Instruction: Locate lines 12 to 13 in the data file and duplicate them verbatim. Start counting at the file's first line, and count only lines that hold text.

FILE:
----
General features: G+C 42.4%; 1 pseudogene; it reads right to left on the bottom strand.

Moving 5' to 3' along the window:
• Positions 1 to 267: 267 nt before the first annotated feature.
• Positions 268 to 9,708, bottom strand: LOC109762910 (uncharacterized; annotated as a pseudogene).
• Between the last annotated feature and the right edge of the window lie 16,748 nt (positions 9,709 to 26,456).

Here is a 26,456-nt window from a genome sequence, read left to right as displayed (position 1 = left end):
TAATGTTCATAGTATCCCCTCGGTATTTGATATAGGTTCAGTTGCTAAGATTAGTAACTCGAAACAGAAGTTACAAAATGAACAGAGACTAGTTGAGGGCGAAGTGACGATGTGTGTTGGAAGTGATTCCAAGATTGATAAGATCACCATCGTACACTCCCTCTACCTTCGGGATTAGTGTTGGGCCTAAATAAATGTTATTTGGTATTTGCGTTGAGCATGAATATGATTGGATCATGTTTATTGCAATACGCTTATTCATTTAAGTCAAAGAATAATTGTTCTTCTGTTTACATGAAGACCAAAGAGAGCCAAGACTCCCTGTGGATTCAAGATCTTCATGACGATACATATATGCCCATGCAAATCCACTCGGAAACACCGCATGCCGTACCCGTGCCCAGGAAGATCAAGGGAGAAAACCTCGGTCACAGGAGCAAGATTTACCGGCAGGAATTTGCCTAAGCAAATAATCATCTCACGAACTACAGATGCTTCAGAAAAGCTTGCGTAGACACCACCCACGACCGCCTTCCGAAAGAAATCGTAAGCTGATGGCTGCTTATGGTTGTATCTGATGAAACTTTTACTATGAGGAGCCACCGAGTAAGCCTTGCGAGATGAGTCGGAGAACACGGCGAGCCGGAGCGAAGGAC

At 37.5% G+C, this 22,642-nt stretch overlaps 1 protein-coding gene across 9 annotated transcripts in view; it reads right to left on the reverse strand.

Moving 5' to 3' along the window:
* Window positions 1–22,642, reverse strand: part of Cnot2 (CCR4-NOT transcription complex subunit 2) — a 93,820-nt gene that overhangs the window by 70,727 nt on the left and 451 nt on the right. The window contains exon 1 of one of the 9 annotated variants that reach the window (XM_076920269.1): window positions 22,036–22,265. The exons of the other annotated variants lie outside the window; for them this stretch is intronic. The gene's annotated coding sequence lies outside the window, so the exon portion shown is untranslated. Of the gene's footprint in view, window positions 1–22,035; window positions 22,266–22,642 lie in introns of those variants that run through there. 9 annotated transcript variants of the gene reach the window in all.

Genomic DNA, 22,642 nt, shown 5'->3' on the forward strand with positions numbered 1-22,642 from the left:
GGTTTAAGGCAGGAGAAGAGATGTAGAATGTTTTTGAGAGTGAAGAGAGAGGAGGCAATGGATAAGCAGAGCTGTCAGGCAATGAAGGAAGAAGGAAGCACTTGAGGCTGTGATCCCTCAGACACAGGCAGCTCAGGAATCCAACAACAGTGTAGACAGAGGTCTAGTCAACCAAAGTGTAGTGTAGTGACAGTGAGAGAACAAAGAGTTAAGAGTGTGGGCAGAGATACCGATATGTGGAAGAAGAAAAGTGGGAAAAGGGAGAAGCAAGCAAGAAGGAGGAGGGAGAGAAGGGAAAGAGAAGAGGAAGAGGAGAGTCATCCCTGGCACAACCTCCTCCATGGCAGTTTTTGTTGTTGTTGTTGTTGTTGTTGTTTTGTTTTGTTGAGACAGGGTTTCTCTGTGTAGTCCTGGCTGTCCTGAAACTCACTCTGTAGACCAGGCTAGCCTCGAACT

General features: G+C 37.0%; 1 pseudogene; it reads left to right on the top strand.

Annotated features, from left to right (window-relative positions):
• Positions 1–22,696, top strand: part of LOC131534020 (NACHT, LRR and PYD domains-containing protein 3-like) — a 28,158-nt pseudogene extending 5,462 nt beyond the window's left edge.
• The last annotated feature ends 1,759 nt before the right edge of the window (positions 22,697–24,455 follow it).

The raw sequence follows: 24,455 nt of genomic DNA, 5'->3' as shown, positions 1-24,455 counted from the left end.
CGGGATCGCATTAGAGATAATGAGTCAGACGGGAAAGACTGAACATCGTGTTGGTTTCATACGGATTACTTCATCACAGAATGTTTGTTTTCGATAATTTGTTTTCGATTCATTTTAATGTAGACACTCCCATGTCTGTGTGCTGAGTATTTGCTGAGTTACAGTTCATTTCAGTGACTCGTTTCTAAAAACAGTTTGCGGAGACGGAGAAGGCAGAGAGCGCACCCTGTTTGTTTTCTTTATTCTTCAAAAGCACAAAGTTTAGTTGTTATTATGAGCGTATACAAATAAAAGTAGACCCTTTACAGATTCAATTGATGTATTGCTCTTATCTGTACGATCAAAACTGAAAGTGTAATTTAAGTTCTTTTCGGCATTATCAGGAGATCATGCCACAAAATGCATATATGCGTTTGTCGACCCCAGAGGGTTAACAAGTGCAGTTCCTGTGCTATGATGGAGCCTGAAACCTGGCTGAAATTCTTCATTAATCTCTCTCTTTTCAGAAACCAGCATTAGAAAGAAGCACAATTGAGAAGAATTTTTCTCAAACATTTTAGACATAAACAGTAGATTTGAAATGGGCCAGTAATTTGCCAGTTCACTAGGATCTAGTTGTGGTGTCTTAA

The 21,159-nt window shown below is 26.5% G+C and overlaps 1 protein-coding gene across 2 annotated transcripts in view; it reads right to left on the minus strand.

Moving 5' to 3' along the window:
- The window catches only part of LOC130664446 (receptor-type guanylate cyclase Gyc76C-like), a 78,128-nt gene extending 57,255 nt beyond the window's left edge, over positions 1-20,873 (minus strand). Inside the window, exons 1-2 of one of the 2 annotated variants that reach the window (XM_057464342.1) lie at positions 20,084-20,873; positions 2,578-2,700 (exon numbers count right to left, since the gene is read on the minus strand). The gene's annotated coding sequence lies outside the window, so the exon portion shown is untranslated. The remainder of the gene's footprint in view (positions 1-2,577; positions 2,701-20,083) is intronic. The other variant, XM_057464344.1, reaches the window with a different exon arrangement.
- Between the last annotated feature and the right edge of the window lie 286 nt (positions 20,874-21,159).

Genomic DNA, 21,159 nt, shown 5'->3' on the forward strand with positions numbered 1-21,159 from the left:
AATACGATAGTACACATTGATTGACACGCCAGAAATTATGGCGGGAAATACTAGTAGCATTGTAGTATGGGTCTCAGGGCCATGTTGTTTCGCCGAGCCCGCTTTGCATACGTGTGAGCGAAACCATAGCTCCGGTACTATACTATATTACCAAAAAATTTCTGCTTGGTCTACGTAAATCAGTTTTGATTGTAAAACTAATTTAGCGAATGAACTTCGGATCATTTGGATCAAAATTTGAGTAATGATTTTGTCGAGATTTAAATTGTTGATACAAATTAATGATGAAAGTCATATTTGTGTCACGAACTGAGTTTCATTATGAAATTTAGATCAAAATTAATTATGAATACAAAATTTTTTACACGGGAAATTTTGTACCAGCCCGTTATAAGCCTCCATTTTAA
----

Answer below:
GGTTTAAGGCAGGAGAAGAGATGTAGAATGTTTTTGAGAGTGAAGAGAGAGGAGGCAATGGATAAGCAGAGCTGTCAGGCAATGAAGGAAGAAGGAAGCACTTGAGGCTGTGATCCCTCAGACACAGGCAGCTCAGGAATCCAACAACAGTGTAGACAGAGGTCTAGTCAACCAAAGTGTAGTGTAGTGACAGTGAGAGAACAAAGAGTTAAGAGTGTGGGCAGAGATACCGATATGTGGAAGAAGAAAAGTGGGAAAAGGGAGAAGCAAGCAAGAAGGAGGAGGGAGAGAAGGGAAAGAGAAGAGGAAGAGGAGAGTCATCCCTGGCACAACCTCCTCCATGGCAGTTTTTGTTGTTGTTGTTGTTGTTGTTGTTTTGTTTTGTTGAGACAGGGTTTCTCTGTGTAGTCCTGGCTGTCCTGAAACTCACTCTGTAGACCAGGCTAGCCTCGAACT

General features: G+C 37.0%; 1 pseudogene; it reads left to right on the top strand.